A Chance Meeting
At this time 11 years ago, I was a 54 year old woman in apparent good health. I had purchased myself new ice skates (the first since high school) and was enjoying skating on the lake behind our home. [I am pictured here with my god-daughter, Kristen who is now 20.] I had loved skating as a child. I could be found at the rink a block from our house in St. Paul everyday after school, in the evening and/or on the weekends. It was a particular pleasure when Mr. Parker (the father of my 1st grade boyfriend) would bring his record player and speakers and we would skate to music, perhaps even holding hands with a boy! I was on the “performance squad” for hockey at Central High School in the 60’s. As an adult, there was a period of time when I went to the indoor hockey rink in Eden Prairie during the school day to skate in circles (to music in my headphones, of course) as part of my exercise program. I have always loved skating. I still have my skates, but I do not use them often.
At the time this photo was taken I had noticed a small, non-painful lump on the inside of my left wrist. I had fallen – hard – on the ice a few times and thought it was an injury resulting from those falls. I was curious, inquiring of most anyone I was with, “What do you think this is?” No one had an answer. I finally went to the doctor and the rest, as they say, is history.
The reason I am writing about this is not the anniversary of the appearance of this lump. It is because of a chance encounter with a young woman whom I had met after that time, almost 11 years ago now, at an amputee golf tournament.
There was a 5 year old little girl at the tournament, a friend of Pat Cooper, one of my amputee mentors. Tory (the girl) was/is a triple amputee as the result of a lawn mower accident when she was 4 years old. She was/is missing her right arm below the elbow and both legs below the knees. I remember her spirit that day – she was as happy as any other 4 year old I have known, playing and interacting with all of the amputees in the room – part of the club.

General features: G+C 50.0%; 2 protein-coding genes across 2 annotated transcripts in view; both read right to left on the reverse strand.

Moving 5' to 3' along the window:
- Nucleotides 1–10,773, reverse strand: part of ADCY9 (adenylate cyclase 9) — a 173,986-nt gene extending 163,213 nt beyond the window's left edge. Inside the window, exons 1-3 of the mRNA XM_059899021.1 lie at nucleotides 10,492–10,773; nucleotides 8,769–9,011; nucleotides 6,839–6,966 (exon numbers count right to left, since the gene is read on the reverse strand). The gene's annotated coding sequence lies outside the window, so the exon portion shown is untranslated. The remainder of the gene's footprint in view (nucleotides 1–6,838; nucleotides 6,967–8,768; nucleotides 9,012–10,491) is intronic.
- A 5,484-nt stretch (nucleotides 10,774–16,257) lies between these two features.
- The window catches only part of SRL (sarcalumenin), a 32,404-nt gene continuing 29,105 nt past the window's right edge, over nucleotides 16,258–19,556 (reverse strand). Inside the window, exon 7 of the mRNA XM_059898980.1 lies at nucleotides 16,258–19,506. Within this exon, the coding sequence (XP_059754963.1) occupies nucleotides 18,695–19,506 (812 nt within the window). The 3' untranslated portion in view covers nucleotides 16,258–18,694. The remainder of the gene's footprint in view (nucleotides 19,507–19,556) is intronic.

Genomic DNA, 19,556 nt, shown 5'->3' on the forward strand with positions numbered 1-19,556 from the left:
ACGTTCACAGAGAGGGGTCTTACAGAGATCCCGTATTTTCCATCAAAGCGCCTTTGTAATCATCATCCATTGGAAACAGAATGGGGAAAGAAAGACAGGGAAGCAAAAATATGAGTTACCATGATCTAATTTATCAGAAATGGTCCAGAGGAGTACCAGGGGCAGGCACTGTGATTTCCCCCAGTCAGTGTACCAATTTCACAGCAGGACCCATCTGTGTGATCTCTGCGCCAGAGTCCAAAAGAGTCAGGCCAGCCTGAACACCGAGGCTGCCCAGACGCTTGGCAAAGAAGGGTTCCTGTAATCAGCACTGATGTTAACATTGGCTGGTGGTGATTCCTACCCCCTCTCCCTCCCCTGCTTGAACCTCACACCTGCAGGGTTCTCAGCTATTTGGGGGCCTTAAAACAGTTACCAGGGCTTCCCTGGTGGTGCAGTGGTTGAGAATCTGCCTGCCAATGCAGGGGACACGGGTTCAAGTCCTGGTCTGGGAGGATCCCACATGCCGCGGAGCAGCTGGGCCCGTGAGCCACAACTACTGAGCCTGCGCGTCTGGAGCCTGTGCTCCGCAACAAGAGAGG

My chance encounter with this girl from my past was at a theater in Chanhassen. I was taking my 2 1/2 year old granddaughter to Frozen, her first experience with a movie in a theater. (There is a story worth telling about that experience too!) I arrived early so that Tatum could feel comfortable with the surroundings – so early that there was no one else there for the 11:55 a.m. showing. Tatum was immediately drawn to the video games. I reminded her that we were there to see a movie and not play games After paying for my ticket (I did not know Tatum would be free!), I noticed the ticket sales person had a prosthetic right hand. I lifted my remaining left limb and asked, “How did you lose your hand?” She answered, “A lawn mower accident, when I was a child. I have two prosthetic legs, too.” We then shared conversation about prosthetic devices: the fact that less than 15% of amputees use one regularly; the fact that myo-electric devices are quite fancy, but not all they are cracked up to be; and that the value of a prosthetic device is functionality. Tory wears the same type of device she wore as a 4 year old – and it works for her.
After purchasing delicious theater popcorn (only canola oil and salt!) and lemonade, Tatum and I went into the theater and enjoyed the movie very much. I had seen it previously with my older granddaughter, Amy, so I could assure her that all would be well when things looked questionable. It was a memorable moment of grand-parenting.
Upon leaving the theater, many more people were arriving to see movies at the theater. As I passed by the front counter I asked the girl who had taken my money her name. She answered, “Tory.” I asked, “Did you know a golfer named Pat Cooper?” “Yes,” she answered with a big smile on her face. “So did I,” I said. “ I met you 10+ years ago at an amputee golf tournament at Hazeltine in Chaska.” “Yep,” she replied. “I was there.”
I smiled and left the theater with Tatum. It was nap time. I will go back to that theater at every opportunity, on the outside chance that I will see Tory and remember those memories from the summer of 2003 when I was a new amputee – and she was already 1 year into the practice.
On the day of my surgery, June 13, 2003, Pat Cooper re-entered treatment for a re-occurance of her sarcoma – 15 years after her above the elbow amputation. Pat died on August 9, 2004, a remarkable woman, a true friend.